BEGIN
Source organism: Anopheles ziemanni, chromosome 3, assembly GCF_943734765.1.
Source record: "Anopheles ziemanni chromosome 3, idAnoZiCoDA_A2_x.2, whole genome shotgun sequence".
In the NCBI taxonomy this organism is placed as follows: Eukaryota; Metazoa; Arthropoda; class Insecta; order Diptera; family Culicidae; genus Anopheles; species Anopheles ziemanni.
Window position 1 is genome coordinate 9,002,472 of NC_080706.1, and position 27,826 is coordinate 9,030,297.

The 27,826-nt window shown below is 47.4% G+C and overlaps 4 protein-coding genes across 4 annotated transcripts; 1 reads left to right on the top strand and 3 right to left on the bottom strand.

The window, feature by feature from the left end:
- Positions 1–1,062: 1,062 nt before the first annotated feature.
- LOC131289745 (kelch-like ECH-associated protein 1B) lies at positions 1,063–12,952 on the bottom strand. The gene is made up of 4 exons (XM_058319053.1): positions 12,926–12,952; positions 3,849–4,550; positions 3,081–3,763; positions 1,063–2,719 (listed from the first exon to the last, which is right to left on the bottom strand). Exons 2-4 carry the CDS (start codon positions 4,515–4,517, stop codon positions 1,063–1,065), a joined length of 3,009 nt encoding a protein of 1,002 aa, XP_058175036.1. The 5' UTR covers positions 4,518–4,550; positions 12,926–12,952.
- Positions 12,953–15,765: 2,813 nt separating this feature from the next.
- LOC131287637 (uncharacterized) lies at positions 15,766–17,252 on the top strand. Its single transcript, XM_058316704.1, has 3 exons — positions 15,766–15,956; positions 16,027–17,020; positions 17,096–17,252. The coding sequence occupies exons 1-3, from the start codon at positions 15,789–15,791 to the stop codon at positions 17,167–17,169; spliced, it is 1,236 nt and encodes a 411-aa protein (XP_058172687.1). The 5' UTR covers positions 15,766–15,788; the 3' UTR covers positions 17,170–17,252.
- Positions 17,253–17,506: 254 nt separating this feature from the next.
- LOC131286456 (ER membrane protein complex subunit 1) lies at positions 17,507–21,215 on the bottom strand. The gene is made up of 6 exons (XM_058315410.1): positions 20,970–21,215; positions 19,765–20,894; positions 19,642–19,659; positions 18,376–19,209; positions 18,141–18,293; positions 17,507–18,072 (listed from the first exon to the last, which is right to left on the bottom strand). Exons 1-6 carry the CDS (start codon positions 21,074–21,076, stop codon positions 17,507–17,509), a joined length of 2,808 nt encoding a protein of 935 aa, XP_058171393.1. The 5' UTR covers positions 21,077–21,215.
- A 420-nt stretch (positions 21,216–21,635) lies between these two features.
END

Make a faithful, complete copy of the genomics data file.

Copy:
Source organism: Anopheles ziemanni, chromosome 3, assembly GCF_943734765.1.
Source record: "Anopheles ziemanni chromosome 3, idAnoZiCoDA_A2_x.2, whole genome shotgun sequence".
In the NCBI taxonomy this organism is placed as follows: Eukaryota; Metazoa; Arthropoda; class Insecta; order Diptera; family Culicidae; genus Anopheles; species Anopheles ziemanni.
Window position 1 is genome coordinate 9,002,472 of NC_080706.1, and position 27,826 is coordinate 9,030,297.

The 27,826-nt window shown below is 47.4% G+C and overlaps 4 protein-coding genes across 4 annotated transcripts; 1 reads left to right on the top strand and 3 right to left on the bottom strand.

The window, feature by feature from the left end:
- Positions 1–1,062: 1,062 nt before the first annotated feature.
- LOC131289745 (kelch-like ECH-associated protein 1B) lies at positions 1,063–12,952 on the bottom strand. The gene is made up of 4 exons (XM_058319053.1): positions 12,926–12,952; positions 3,849–4,550; positions 3,081–3,763; positions 1,063–2,719 (listed from the first exon to the last, which is right to left on the bottom strand). Exons 2-4 carry the CDS (start codon positions 4,515–4,517, stop codon positions 1,063–1,065), a joined length of 3,009 nt encoding a protein of 1,002 aa, XP_058175036.1. The 5' UTR covers positions 4,518–4,550; positions 12,926–12,952.
- Positions 12,953–15,765: 2,813 nt separating this feature from the next.
- LOC131287637 (uncharacterized) lies at positions 15,766–17,252 on the top strand. Its single transcript, XM_058316704.1, has 3 exons — positions 15,766–15,956; positions 16,027–17,020; positions 17,096–17,252. The coding sequence occupies exons 1-3, from the start codon at positions 15,789–15,791 to the stop codon at positions 17,167–17,169; spliced, it is 1,236 nt and encodes a 411-aa protein (XP_058172687.1). The 5' UTR covers positions 15,766–15,788; the 3' UTR covers positions 17,170–17,252.
- Positions 17,253–17,506: 254 nt separating this feature from the next.
- LOC131286456 (ER membrane protein complex subunit 1) lies at positions 17,507–21,215 on the bottom strand. The gene is made up of 6 exons (XM_058315410.1): positions 20,970–21,215; positions 19,765–20,894; positions 19,642–19,659; positions 18,376–19,209; positions 18,141–18,293; positions 17,507–18,072 (listed from the first exon to the last, which is right to left on the bottom strand). Exons 1-6 carry the CDS (start codon positions 21,074–21,076, stop codon positions 17,507–17,509), a joined length of 2,808 nt encoding a protein of 935 aa, XP_058171393.1. The 5' UTR covers positions 21,077–21,215.
- A 420-nt stretch (positions 21,216–21,635) lies between these two features.